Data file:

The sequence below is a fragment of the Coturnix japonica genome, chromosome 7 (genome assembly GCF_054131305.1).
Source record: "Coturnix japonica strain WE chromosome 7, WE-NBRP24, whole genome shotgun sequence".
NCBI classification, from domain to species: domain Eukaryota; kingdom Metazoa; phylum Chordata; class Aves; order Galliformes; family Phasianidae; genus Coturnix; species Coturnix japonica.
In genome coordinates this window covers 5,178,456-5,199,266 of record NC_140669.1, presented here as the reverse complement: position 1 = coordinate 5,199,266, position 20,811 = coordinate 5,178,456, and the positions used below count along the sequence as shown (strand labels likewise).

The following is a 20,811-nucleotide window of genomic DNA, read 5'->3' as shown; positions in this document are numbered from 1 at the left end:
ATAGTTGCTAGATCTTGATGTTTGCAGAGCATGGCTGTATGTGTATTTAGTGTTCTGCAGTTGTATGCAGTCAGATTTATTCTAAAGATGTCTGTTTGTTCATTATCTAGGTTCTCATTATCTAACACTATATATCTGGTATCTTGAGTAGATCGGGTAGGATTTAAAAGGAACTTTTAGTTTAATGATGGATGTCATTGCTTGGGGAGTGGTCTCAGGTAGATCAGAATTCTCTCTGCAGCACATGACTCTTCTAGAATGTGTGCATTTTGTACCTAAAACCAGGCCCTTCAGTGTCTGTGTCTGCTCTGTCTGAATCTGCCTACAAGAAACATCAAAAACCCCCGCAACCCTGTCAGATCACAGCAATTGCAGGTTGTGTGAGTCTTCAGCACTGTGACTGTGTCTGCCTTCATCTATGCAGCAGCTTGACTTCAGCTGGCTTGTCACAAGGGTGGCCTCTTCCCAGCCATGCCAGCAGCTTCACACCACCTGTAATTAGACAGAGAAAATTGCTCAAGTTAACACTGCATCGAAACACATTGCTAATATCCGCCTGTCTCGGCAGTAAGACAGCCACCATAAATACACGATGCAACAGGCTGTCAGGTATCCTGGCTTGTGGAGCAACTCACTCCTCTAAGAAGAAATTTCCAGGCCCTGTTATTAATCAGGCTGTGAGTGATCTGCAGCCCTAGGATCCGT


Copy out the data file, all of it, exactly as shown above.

The sequence below is a fragment of the Coturnix japonica genome, chromosome 7 (genome assembly GCF_054131305.1).
Source record: "Coturnix japonica strain WE chromosome 7, WE-NBRP24, whole genome shotgun sequence".
NCBI classification, from domain to species: domain Eukaryota; kingdom Metazoa; phylum Chordata; class Aves; order Galliformes; family Phasianidae; genus Coturnix; species Coturnix japonica.
In genome coordinates this window covers 5,178,456-5,199,266 of record NC_140669.1, presented here as the reverse complement: position 1 = coordinate 5,199,266, position 20,811 = coordinate 5,178,456, and the positions used below count along the sequence as shown (strand labels likewise).

The following is a 20,811-nucleotide window of genomic DNA, read 5'->3' as shown; positions in this document are numbered from 1 at the left end:
ATAGTTGCTAGATCTTGATGTTTGCAGAGCATGGCTGTATGTGTATTTAGTGTTCTGCAGTTGTATGCAGTCAGATTTATTCTAAAGATGTCTGTTTGTTCATTATCTAGGTTCTCATTATCTAACACTATATATCTGGTATCTTGAGTAGATCGGGTAGGATTTAAAAGGAACTTTTAGTTTAATGATGGATGTCATTGCTTGGGGAGTGGTCTCAGGTAGATCAGAATTCTCTCTGCAGCACATGACTCTTCTAGAATGTGTGCATTTTGTACCTAAAACCAGGCCCTTCAGTGTCTGTGTCTGCTCTGTCTGAATCTGCCTACAAGAAACATCAAAAACCCCCGCAACCCTGTCAGATCACAGCAATTGCAGGTTGTGTGAGTCTTCAGCACTGTGACTGTGTCTGCCTTCATCTATGCAGCAGCTTGACTTCAGCTGGCTTGTCACAAGGGTGGCCTCTTCCCAGCCATGCCAGCAGCTTCACACCACCTGTAATTAGACAGAGAAAATTGCTCAAGTTAACACTGCATCGAAACACATTGCTAATATCCGCCTGTCTCGGCAGTAAGACAGCCACCATAAATACACGATGCAACAGGCTGTCAGGTATCCTGGCTTGTGGAGCAACTCACTCCTCTAAGAAGAAATTTCCAGGCCCTGTTATTAATCAGGCTGTGAGTGATCTGCAGCCCTAGGATCCGT